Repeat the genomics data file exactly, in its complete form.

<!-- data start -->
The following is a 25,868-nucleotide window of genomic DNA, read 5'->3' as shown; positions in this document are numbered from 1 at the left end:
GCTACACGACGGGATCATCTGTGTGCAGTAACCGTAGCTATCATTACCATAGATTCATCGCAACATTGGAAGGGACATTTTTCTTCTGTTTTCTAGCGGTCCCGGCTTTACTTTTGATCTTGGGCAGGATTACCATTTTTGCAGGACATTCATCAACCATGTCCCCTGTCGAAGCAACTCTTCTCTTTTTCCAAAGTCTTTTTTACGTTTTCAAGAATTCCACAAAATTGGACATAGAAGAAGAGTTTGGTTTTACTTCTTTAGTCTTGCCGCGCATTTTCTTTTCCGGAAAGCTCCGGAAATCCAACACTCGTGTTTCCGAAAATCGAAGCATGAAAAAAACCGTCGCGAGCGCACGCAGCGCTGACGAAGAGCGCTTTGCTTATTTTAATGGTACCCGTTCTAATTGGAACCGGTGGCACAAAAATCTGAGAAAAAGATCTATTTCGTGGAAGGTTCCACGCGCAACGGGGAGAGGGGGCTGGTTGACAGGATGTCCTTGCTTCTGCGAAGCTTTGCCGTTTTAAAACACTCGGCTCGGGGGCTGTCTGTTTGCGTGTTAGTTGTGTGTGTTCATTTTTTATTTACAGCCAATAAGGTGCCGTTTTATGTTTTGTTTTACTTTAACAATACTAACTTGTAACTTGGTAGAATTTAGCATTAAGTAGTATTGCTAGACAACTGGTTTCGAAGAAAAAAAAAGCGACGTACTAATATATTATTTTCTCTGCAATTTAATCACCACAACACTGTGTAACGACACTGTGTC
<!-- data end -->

The following is a 25,868-nucleotide window of genomic DNA, read 5'->3' as shown; positions in this document are numbered from 1 at the left end:
GCTACACGACGGGATCATCTGTGTGCAGTAACCGTAGCTATCATTACCATAGATTCATCGCAACATTGGAAGGGACATTTTTCTTCTGTTTTCTAGCGGTCCCGGCTTTACTTTTGATCTTGGGCAGGATTACCATTTTTGCAGGACATTCATCAACCATGTCCCCTGTCGAAGCAACTCTTCTCTTTTTCCAAAGTCTTTTTTACGTTTTCAAGAATTCCACAAAATTGGACATAGAAGAAGAGTTTGGTTTTACTTCTTTAGTCTTGCCGCGCATTTTCTTTTCCGGAAAGCTCCGGAAATCCAACACTCGTGTTTCCGAAAATCGAAGCATGAAAAAAACCGTCGCGAGCGCACGCAGCGCTGACGAAGAGCGCTTTGCTTATTTTAATGGTACCCGTTCTAATTGGAACCGGTGGCACAAAAATCTGAGAAAAAGATCTATTTCGTGGAAGGTTCCACGCGCAACGGGGAGAGGGGGCTGGTTGACAGGATGTCCTTGCTTCTGCGAAGCTTTGCCGTTTTAAAACACTCGGCTCGGGGGCTGTCTGTTTGCGTGTTAGTTGTGTGTGTTCATTTTTTATTTACAGCCAATAAGGTGCCGTTTTATGTTTTGTTTTACTTTAACAATACTAACTTGTAACTTGGTAGAATTTAGCATTAAGTAGTATTGCTAGACAACTGGTTTCGAAGAAAAAAAAAGCGACGTACTAATATATTATTTTCTCTGCAATTTAATCACCACAACACTGTGTAACGACACTGTGTC